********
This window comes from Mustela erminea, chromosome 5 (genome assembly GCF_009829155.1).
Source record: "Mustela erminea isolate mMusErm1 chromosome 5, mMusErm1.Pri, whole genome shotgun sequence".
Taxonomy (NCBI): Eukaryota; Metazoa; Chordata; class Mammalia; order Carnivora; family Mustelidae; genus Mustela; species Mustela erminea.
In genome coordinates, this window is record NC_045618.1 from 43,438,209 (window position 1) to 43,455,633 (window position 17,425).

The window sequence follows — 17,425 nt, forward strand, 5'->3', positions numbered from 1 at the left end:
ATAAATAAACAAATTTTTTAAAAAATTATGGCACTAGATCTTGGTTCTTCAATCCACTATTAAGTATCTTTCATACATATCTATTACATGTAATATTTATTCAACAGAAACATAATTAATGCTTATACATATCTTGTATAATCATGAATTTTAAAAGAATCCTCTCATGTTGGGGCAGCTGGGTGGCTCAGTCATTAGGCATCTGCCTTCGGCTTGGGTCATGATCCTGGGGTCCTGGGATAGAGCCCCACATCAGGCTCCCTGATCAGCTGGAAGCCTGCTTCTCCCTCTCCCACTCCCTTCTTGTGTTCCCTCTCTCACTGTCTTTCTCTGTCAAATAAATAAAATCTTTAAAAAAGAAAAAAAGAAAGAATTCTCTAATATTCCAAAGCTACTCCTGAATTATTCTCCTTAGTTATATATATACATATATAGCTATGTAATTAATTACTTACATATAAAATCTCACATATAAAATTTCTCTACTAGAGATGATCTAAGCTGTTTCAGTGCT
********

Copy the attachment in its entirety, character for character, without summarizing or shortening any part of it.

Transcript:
This window comes from Mustela erminea, chromosome 5 (genome assembly GCF_009829155.1).
Source record: "Mustela erminea isolate mMusErm1 chromosome 5, mMusErm1.Pri, whole genome shotgun sequence".
Taxonomy (NCBI): Eukaryota; Metazoa; Chordata; class Mammalia; order Carnivora; family Mustelidae; genus Mustela; species Mustela erminea.
In genome coordinates, this window is record NC_045618.1 from 43,438,209 (window position 1) to 43,455,633 (window position 17,425).

The window sequence follows — 17,425 nt, forward strand, 5'->3', positions numbered from 1 at the left end:
ATAAATAAACAAATTTTTTAAAAAATTATGGCACTAGATCTTGGTTCTTCAATCCACTATTAAGTATCTTTCATACATATCTATTACATGTAATATTTATTCAACAGAAACATAATTAATGCTTATACATATCTTGTATAATCATGAATTTTAAAAGAATCCTCTCATGTTGGGGCAGCTGGGTGGCTCAGTCATTAGGCATCTGCCTTCGGCTTGGGTCATGATCCTGGGGTCCTGGGATAGAGCCCCACATCAGGCTCCCTGATCAGCTGGAAGCCTGCTTCTCCCTCTCCCACTCCCTTCTTGTGTTCCCTCTCTCACTGTCTTTCTCTGTCAAATAAATAAAATCTTTAAAAAAGAAAAAAAGAAAGAATTCTCTAATATTCCAAAGCTACTCCTGAATTATTCTCCTTAGTTATATATATACATATATAGCTATGTAATTAATTACTTACATATAAAATCTCACATATAAAATTTCTCTACTAGAGATGATCTAAGCTGTTTCAGTGCT